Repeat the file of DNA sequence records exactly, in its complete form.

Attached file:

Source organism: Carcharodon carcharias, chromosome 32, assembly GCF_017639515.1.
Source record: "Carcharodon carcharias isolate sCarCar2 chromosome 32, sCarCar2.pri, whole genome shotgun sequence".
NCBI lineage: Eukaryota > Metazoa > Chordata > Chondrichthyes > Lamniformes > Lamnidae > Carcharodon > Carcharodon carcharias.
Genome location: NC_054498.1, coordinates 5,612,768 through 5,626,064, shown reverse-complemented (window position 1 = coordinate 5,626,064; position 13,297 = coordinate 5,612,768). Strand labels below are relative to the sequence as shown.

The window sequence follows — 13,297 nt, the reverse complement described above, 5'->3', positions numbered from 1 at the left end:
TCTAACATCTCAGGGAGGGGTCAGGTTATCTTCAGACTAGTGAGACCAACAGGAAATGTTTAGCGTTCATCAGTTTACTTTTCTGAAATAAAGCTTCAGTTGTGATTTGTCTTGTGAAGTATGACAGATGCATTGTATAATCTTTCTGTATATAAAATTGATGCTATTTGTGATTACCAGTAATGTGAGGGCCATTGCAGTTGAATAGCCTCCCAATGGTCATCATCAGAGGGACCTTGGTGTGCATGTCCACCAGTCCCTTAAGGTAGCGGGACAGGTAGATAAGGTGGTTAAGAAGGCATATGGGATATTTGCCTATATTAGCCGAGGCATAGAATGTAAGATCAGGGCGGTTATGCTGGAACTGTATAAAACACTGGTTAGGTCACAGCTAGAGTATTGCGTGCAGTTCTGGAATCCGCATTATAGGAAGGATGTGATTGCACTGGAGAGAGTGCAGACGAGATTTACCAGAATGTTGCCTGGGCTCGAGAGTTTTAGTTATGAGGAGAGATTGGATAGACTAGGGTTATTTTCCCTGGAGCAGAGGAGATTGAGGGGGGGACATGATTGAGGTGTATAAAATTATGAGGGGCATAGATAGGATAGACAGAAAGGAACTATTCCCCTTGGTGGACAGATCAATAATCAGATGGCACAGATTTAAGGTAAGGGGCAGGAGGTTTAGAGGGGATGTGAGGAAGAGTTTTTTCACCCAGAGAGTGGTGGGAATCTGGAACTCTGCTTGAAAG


Source organism: Carcharodon carcharias, chromosome 32, assembly GCF_017639515.1.
Source record: "Carcharodon carcharias isolate sCarCar2 chromosome 32, sCarCar2.pri, whole genome shotgun sequence".
NCBI lineage: Eukaryota > Metazoa > Chordata > Chondrichthyes > Lamniformes > Lamnidae > Carcharodon > Carcharodon carcharias.
Genome location: NC_054498.1, coordinates 5,612,768 through 5,626,064, shown reverse-complemented (window position 1 = coordinate 5,626,064; position 13,297 = coordinate 5,612,768). Strand labels below are relative to the sequence as shown.

The window sequence follows — 13,297 nt, the reverse complement described above, 5'->3', positions numbered from 1 at the left end:
TCTAACATCTCAGGGAGGGGTCAGGTTATCTTCAGACTAGTGAGACCAACAGGAAATGTTTAGCGTTCATCAGTTTACTTTTCTGAAATAAAGCTTCAGTTGTGATTTGTCTTGTGAAGTATGACAGATGCATTGTATAATCTTTCTGTATATAAAATTGATGCTATTTGTGATTACCAGTAATGTGAGGGCCATTGCAGTTGAATAGCCTCCCAATGGTCATCATCAGAGGGACCTTGGTGTGCATGTCCACCAGTCCCTTAAGGTAGCGGGACAGGTAGATAAGGTGGTTAAGAAGGCATATGGGATATTTGCCTATATTAGCCGAGGCATAGAATGTAAGATCAGGGCGGTTATGCTGGAACTGTATAAAACACTGGTTAGGTCACAGCTAGAGTATTGCGTGCAGTTCTGGAATCCGCATTATAGGAAGGATGTGATTGCACTGGAGAGAGTGCAGACGAGATTTACCAGAATGTTGCCTGGGCTCGAGAGTTTTAGTTATGAGGAGAGATTGGATAGACTAGGGTTATTTTCCCTGGAGCAGAGGAGATTGAGGGGGGGACATGATTGAGGTGTATAAAATTATGAGGGGCATAGATAGGATAGACAGAAAGGAACTATTCCCCTTGGTGGACAGATCAATAATCAGATGGCACAGATTTAAGGTAAGGGGCAGGAGGTTTAGAGGGGATGTGAGGAAGAGTTTTTTCACCCAGAGAGTGGTGGGAATCTGGAACTCTGCTTGAAAG